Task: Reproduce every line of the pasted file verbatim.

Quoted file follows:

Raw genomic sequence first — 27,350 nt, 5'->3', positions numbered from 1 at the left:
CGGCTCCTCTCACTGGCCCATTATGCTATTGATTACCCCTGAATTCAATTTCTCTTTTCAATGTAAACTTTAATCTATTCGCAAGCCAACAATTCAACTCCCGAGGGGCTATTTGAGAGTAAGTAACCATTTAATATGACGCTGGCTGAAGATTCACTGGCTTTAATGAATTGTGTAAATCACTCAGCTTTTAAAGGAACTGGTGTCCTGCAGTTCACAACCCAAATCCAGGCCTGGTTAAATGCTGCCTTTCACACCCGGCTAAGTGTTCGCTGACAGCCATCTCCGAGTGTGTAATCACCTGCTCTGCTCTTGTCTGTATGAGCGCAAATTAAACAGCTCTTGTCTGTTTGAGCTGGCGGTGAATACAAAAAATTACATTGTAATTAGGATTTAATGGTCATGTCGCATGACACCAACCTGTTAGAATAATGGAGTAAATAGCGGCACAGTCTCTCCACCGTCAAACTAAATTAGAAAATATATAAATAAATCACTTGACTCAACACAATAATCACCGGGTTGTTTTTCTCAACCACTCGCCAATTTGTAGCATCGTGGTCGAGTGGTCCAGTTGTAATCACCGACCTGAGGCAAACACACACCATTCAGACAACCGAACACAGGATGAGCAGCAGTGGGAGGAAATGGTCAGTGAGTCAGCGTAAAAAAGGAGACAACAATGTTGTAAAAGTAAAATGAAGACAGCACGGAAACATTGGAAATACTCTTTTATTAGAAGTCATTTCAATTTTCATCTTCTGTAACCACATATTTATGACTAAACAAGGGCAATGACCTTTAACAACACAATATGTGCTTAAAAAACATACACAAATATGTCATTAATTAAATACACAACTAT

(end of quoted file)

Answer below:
Raw genomic sequence first — 27,350 nt, 5'->3', positions numbered from 1 at the left:
CGGCTCCTCTCACTGGCCCATTATGCTATTGATTACCCCTGAATTCAATTTCTCTTTTCAATGTAAACTTTAATCTATTCGCAAGCCAACAATTCAACTCCCGAGGGGCTATTTGAGAGTAAGTAACCATTTAATATGACGCTGGCTGAAGATTCACTGGCTTTAATGAATTGTGTAAATCACTCAGCTTTTAAAGGAACTGGTGTCCTGCAGTTCACAACCCAAATCCAGGCCTGGTTAAATGCTGCCTTTCACACCCGGCTAAGTGTTCGCTGACAGCCATCTCCGAGTGTGTAATCACCTGCTCTGCTCTTGTCTGTATGAGCGCAAATTAAACAGCTCTTGTCTGTTTGAGCTGGCGGTGAATACAAAAAATTACATTGTAATTAGGATTTAATGGTCATGTCGCATGACACCAACCTGTTAGAATAATGGAGTAAATAGCGGCACAGTCTCTCCACCGTCAAACTAAATTAGAAAATATATAAATAAATCACTTGACTCAACACAATAATCACCGGGTTGTTTTTCTCAACCACTCGCCAATTTGTAGCATCGTGGTCGAGTGGTCCAGTTGTAATCACCGACCTGAGGCAAACACACACCATTCAGACAACCGAACACAGGATGAGCAGCAGTGGGAGGAAATGGTCAGTGAGTCAGCGTAAAAAAGGAGACAACAATGTTGTAAAAGTAAAATGAAGACAGCACGGAAACATTGGAAATACTCTTTTATTAGAAGTCATTTCAATTTTCATCTTCTGTAACCACATATTTATGACTAAACAAGGGCAATGACCTTTAACAACACAATATGTGCTTAAAAAACATACACAAATATGTCATTAATTAAATACACAACTAT